• It is more usual to model video data as ‘meaningful’ intervals – where ‘meaningful’ depends on the particular domain and application

  • The intervals may be discrete or overlapping

  • The intervals may be arranged in a hierarchy so that metadata descriptions can be inherited

Discrete intervals
Discrete Intervals

Interval: 1

Start Time / Frame: 1

End Time / Frame: 103

Attribute A:

Attribute B:

Attribute C:

Interval: 2

Start Time / Frame: 104

End Time / Frame: 155

Attribute A:

Attribute B:

Attribute C:

Interval 1

Interval 2

Interval 3

Interval 4


Overlapping intervals

Interval 1

Interval 2

Interval 3

Overlapping Intervals

Interval: 2

Start Time / Frame: 008

End Time / Frame: 035

Attribute A:

Attribute B:

Attribute C:

Interval: 3

Start Time / Frame: 045

End Time / Frame: 086

Attribute A:

Attribute B:

Attribute C:

Interval 4


Hierarchical intervals
Hierarchical Intervals

Interval: 10

Start Time / Frame: 000

End Time / Frame: 210

Attribute A:

Attribute B:

Attribute C:

Interval 10

Interval 7

Interval 8

Interval 9

Interval 1

Interval 2

Interval 3

Interval 4

Interval 5

Int 6


Hierarchical intervals1
Hierarchical Intervals

  • One example of video data that can modelled as hierarchical intervals are news broadcasts, made up of separate parts (main news, sports news, weather) and each part has separate stories, and each story is made up of shots and scenes

  • Then attach metadata to each shot and scene

Cs257 modelling multimedia information lecture 5

From: Corridoni et al (1996), ‘Multi-perspective Navigation of Movies’, Journal of Visual Languages and Computing 7, 445-466. [Available through Library eJournals].

Exercise 5 1
Exercise 5-1

  • Metadata about both audio and video data streams can be organised by modelling the data as a Binary Large Object (BLOb) or in terms of intervals. Intervals may be modelled as single- or multi-levelled, they may be discrete or overlapping, and they may be organised in a hierarchy. Give an example of a video stream and an example of an audio stream which would be best modelled as:

  • (i)A Binary Large Objects (BLOb)

  • (ii)Overlapping multi-level intervals

  • (iii)A hierarchy of discrete intervals

  • For each of (i), (ii) and (iii) you should discuss the information needs of potential users and give examples of the metadata you would attach to the data streams

Part 2 developments in mpeg standards for digital video
Part 2: Developments in MPEG standards for digital video

Video Data: In the beginning….

  • Before the mid-1980s, digitising, storing and displaying still images, never mind moving ones, required dedicated high power and high cost hardware

  • Now video data is commonplace on home PCs; and throughout the TV and film industries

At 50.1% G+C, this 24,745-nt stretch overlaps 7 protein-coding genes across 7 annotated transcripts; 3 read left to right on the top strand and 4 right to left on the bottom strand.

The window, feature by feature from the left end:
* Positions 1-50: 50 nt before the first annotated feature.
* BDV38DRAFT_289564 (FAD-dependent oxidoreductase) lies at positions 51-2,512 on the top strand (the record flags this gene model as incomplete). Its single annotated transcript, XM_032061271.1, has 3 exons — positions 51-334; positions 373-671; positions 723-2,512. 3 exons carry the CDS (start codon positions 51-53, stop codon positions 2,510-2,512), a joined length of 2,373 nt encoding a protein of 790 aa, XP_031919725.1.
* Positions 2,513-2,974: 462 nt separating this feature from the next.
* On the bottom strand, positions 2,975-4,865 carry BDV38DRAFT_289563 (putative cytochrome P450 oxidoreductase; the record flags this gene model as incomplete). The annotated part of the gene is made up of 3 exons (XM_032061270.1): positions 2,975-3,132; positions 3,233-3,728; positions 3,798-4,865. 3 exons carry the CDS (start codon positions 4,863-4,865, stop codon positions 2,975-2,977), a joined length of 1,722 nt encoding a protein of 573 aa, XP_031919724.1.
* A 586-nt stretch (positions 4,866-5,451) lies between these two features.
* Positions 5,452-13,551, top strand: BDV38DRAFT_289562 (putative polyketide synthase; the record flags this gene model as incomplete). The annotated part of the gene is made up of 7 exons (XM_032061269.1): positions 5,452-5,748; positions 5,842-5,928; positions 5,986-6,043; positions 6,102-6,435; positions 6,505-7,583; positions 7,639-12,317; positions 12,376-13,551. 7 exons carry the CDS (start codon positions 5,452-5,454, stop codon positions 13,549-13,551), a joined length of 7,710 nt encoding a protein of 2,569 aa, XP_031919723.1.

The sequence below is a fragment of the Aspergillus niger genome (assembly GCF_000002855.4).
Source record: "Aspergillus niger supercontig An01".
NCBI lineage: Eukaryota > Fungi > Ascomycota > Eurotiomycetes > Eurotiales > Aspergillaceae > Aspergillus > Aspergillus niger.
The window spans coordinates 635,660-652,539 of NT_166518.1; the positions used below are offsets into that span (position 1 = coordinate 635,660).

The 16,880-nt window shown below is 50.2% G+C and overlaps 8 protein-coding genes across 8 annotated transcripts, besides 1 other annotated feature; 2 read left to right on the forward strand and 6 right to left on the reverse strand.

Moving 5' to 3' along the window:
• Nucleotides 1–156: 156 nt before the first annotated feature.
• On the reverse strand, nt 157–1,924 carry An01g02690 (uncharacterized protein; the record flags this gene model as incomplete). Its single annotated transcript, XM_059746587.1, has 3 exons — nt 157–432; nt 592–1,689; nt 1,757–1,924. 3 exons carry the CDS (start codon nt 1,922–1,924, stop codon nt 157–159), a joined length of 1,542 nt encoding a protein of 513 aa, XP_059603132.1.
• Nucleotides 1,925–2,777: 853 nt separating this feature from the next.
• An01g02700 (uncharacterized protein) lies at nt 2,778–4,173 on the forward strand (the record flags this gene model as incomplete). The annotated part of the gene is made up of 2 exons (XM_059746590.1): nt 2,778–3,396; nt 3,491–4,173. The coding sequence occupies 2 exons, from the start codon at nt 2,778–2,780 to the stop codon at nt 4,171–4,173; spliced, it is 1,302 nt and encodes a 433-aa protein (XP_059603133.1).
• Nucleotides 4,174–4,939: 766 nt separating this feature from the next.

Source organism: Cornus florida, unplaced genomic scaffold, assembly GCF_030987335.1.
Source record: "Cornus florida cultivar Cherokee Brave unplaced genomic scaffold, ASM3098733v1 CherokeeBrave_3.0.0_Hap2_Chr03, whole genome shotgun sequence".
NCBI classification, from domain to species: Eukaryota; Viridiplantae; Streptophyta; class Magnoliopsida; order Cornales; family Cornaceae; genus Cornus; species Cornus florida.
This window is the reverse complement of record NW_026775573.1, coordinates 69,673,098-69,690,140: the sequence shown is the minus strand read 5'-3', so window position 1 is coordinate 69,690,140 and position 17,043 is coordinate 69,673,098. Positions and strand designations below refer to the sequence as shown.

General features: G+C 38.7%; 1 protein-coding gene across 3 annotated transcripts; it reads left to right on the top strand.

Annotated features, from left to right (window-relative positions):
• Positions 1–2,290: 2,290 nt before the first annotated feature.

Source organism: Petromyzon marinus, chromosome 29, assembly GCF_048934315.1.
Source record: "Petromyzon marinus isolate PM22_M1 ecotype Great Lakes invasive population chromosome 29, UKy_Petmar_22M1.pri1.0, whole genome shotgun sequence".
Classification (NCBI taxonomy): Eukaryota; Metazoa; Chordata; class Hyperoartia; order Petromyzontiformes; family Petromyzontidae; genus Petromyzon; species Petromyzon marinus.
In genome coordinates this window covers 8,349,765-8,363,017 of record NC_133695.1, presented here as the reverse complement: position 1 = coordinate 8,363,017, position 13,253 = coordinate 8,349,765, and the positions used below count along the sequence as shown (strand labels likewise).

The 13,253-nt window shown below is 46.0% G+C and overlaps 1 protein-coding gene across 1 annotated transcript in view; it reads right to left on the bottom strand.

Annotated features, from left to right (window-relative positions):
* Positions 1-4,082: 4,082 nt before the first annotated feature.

• Moreover, the ways in which video data can be accessed have become increasingly intuitive and flexible. In a large part these developments have been driven by successive MPEG standards

     The MPEG standards: some hows and whys….

Moving pictures expert group
Moving Pictures Expert Group

  • A committee comprising 100s of international experts

  • MISSION: “Development of international standards for compression, decompression, processing and coded representation of moving pictures, audio, and their combination, in order to satisfy a wide variety of applications”

    Each standard developed with a specific aim

Mpeg 1 why
MPEG-1: why?

Compression: video data at 1.5 Mbits/s

  • e.g. for storage on a CD-ROM and playback on a low-spec PC

  • then for distribution of video data over the Internet (not necessarily in real time) – progressive rendering

    Started 1988; finished 1992

    (MPEG-1 Audio Layer III  MP3)

Mpeg 1 how
MPEG-1: how?

Combines visual, audio and timing information into one data stream suitable for digital transmission

Removes redundancy

  • Inter-frame redundancy (cf. still images)

  • Intra-frame redundancy – i.e. regions that do not change (significantly) -> store some frames and interpolate others

    Quality issues: fidelity of colour map; pixel resolution; frame resolution

Mpeg 2 why
MPEG-2: why?

Television requirements

  • higher quality

  • “efficient transmission over error-prone delivery systems”

  • Set top boxes and DVDs

  • TV and film production

    Started 1990; finished 1996

Mpeg 2 how
MPEG-2: how?

Digital Storage Media Command and Control: protocols for managing bitstreams


  • Higher bandwidth

  • Dedicated hardware for coding (far from real time); professional systems still cost many £K


Mpeg 4 why
MPEG-4: why?

Next generation mobile communication

  • Further compression

  • PLUS… Reuse / Personlisation / Customisation / Interactivity / Creativity


    • Composition of real and synthetic media

    • Multiplex and synchronise objects over networks